“And, for me, sleep is the bedrock of managing all menopausal symptoms. If you can get that right, a lot of the others will follow. But there’s no ‘one size fits all’ when it comes to treatment. Every woman is different and a lot of respect is needed in the menopause conversation.”
Catherine would also like to see menopause education included in Social, Personal and Health Education (SPHE) classes in secondary school and has written to Education Minister Norma Foley with this proposal. And she would like that ethos continued throughout a woman’s life, and for her to automatically get sent a letter in her early 40s reminding her of a health check, and her options regarding navigating the menopause. Catherine is also an advocate for accessible treatments for menopause in a community setting, particularly for things like pelvic health physio.
“It’s about removing fear, and providing information, and that’s not there yet unfortunately, which is where the summit comes in,” she said.
Women’s lives have been shattered by the menopause, with many thinking they’re going mad, she said.
“I don’t want any woman to feel like that, to feel alone, when this is a normal part of life.”
The Menopause Success Summit takes place in the Radisson Blu Hotel, Little Island on Saturday, May 21 from 10am to 5pm. Early bird tickets cost €145. See menopausesuccesssummit.com
Menopause Summit speakers
Dr Brenda Moran: Her aspiration is for all women to be able to avail of good quality sexual and reproductive healthcare throughout their life transitions.
Tom Coleman: A health scientist, he’ll advise on how to get the best sleep you can during menopause.
Suzanne O’Sullivan: Consultant Obstetrician and Gynaecologist and subspecialist in urogynaecology for almost 20 years in CUMH. She’s working at a national level to improve services for women with pelvic floor problems and incontinence.
Moira Geary: How to manage overwhelm, anxiety, worry and fear during menopause A former nurse and midwife, Moira holds an MA in Psychotherapy and has 25 years’ experience working in the personal development space.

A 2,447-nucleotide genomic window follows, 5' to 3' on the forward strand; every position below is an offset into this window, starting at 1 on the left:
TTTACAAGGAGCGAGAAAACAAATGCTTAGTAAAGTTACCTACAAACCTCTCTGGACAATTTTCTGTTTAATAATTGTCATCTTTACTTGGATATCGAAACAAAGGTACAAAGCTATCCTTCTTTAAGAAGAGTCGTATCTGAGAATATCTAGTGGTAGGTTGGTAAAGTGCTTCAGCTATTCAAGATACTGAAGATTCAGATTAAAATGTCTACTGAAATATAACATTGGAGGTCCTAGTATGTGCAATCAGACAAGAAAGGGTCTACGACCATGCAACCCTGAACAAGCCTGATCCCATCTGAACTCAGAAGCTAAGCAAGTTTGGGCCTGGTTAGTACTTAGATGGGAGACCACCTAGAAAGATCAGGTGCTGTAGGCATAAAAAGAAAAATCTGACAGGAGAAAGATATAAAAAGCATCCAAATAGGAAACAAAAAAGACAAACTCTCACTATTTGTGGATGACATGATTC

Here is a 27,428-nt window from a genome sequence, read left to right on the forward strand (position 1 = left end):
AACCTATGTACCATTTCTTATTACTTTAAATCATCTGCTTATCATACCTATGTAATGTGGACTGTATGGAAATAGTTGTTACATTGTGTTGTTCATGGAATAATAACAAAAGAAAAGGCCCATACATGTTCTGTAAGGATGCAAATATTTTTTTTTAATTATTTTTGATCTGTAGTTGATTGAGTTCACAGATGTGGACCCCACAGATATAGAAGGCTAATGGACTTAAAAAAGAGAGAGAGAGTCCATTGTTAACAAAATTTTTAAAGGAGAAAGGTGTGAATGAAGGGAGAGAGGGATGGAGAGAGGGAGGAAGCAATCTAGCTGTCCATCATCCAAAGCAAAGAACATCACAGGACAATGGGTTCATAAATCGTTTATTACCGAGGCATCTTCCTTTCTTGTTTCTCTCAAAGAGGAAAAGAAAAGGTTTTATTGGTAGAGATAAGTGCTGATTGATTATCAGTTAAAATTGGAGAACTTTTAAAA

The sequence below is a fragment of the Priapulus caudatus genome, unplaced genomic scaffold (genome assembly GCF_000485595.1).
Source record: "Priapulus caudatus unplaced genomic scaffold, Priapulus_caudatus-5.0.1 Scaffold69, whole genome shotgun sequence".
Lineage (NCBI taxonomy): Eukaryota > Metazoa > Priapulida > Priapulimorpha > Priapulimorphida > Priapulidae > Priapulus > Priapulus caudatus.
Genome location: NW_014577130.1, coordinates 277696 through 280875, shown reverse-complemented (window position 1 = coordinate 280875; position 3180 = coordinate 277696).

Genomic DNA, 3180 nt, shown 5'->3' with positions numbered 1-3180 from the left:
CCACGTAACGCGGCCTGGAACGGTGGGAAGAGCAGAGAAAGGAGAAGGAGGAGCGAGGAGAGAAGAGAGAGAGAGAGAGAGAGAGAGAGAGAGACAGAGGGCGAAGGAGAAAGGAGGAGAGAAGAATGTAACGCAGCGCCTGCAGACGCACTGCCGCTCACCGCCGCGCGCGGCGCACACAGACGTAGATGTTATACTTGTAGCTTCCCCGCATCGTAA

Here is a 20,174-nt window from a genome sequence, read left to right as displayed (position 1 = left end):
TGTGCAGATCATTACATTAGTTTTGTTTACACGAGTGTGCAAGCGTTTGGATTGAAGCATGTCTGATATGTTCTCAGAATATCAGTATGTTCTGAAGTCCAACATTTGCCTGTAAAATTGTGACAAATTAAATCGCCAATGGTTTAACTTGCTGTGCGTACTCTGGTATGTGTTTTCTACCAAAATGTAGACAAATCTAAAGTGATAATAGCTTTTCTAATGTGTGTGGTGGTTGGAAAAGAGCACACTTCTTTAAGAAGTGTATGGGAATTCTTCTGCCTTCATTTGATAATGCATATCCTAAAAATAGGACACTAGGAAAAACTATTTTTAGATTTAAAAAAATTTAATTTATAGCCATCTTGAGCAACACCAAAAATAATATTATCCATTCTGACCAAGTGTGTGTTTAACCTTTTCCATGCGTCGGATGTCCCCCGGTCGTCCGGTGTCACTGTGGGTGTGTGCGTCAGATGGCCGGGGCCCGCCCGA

Dr Mary Ryan: A Consultant Endocrinologist, she’ll help to understand and embrace key hormonal changes during peri-menopause and menopause.
Diane Danzebrink: Therapist, wellbeing consultant and menopause expert with professional nurse training in menopause. She’ll help understand the psychological aspects of menopause – how to manage your mood, emotions and mental health through menopause.
Sabina Brennan: A chartered health psychologist, she will talk about finding your way through the fog – how hormonal fluctuations and other lifestyle factors affect how your brain works and what you can do to adopt a super brain strategy.
Gerry Duffy: An international speaker and coach in of goal setting, leadership and public speaking.
Kathleen Hurley-Mullins: Beauty therapist/farmer/Operation Transformation Leader, 2022, will talk about embracing your menopause body – practical tips to help manage your weight and shape during menopause.
Sherna Malone: Leading facialist based in Clonakilty with a large online following, on why skin changes during menopause and how to maintain a healthy glow.
Noelle Brown: Professional actor on why, when all else fails, laughter really is the best medicine.
Alison Cullen: Nutritional practitioner on optimising digestion for menopausal transition.
TOP TIPS FROM CATHERINE
Catherine, who is writing a menopause advice book due out next year, stresses that the menopause is unique to every woman - but here are some tips that might help;
She advises women to deepen their education but find trusted resources and take one piece of information at a time. It can be an overwhelming time – don’t add to it.
Sleep is the bedrock to managing most symptoms. Getting good sleep is crucial.
Find support. Find your tribe through family, friends, and work colleagues. Don’t feel like you’re alone